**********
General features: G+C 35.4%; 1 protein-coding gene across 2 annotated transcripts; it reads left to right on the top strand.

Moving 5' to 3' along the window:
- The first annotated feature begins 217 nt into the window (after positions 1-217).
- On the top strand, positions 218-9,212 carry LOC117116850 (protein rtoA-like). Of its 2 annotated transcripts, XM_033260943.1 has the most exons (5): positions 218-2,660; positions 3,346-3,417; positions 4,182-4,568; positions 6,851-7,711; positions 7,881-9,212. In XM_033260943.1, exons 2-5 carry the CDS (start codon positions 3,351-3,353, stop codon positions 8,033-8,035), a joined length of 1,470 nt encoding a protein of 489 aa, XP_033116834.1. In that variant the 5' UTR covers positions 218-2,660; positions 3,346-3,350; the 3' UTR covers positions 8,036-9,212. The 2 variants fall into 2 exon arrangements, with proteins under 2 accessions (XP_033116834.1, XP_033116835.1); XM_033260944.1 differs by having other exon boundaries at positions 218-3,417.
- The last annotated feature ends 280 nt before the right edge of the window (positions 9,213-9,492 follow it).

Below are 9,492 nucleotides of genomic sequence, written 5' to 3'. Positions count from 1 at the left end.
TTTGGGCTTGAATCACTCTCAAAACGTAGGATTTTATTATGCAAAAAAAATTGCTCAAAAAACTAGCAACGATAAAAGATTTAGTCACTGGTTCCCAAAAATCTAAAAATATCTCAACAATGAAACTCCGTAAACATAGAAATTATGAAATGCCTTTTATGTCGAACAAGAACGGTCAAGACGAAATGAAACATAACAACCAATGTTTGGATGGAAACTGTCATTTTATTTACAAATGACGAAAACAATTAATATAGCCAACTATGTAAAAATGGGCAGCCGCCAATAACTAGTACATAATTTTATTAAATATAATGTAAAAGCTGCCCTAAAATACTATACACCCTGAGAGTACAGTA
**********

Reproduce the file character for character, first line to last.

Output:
General features: G+C 35.4%; 1 protein-coding gene across 2 annotated transcripts; it reads left to right on the top strand.

Moving 5' to 3' along the window:
- The first annotated feature begins 217 nt into the window (after positions 1-217).
- On the top strand, positions 218-9,212 carry LOC117116850 (protein rtoA-like). Of its 2 annotated transcripts, XM_033260943.1 has the most exons (5): positions 218-2,660; positions 3,346-3,417; positions 4,182-4,568; positions 6,851-7,711; positions 7,881-9,212. In XM_033260943.1, exons 2-5 carry the CDS (start codon positions 3,351-3,353, stop codon positions 8,033-8,035), a joined length of 1,470 nt encoding a protein of 489 aa, XP_033116834.1. In that variant the 5' UTR covers positions 218-2,660; positions 3,346-3,350; the 3' UTR covers positions 8,036-9,212. The 2 variants fall into 2 exon arrangements, with proteins under 2 accessions (XP_033116834.1, XP_033116835.1); XM_033260944.1 differs by having other exon boundaries at positions 218-3,417.
- The last annotated feature ends 280 nt before the right edge of the window (positions 9,213-9,492 follow it).

Below are 9,492 nucleotides of genomic sequence, written 5' to 3'. Positions count from 1 at the left end.
TTTGGGCTTGAATCACTCTCAAAACGTAGGATTTTATTATGCAAAAAAAATTGCTCAAAAAACTAGCAACGATAAAAGATTTAGTCACTGGTTCCCAAAAATCTAAAAATATCTCAACAATGAAACTCCGTAAACATAGAAATTATGAAATGCCTTTTATGTCGAACAAGAACGGTCAAGACGAAATGAAACATAACAACCAATGTTTGGATGGAAACTGTCATTTTATTTACAAATGACGAAAACAATTAATATAGCCAACTATGTAAAAATGGGCAGCCGCCAATAACTAGTACATAATTTTATTAAATATAATGTAAAAGCTGCCCTAAAATACTATACACCCTGAGAGTACAGTA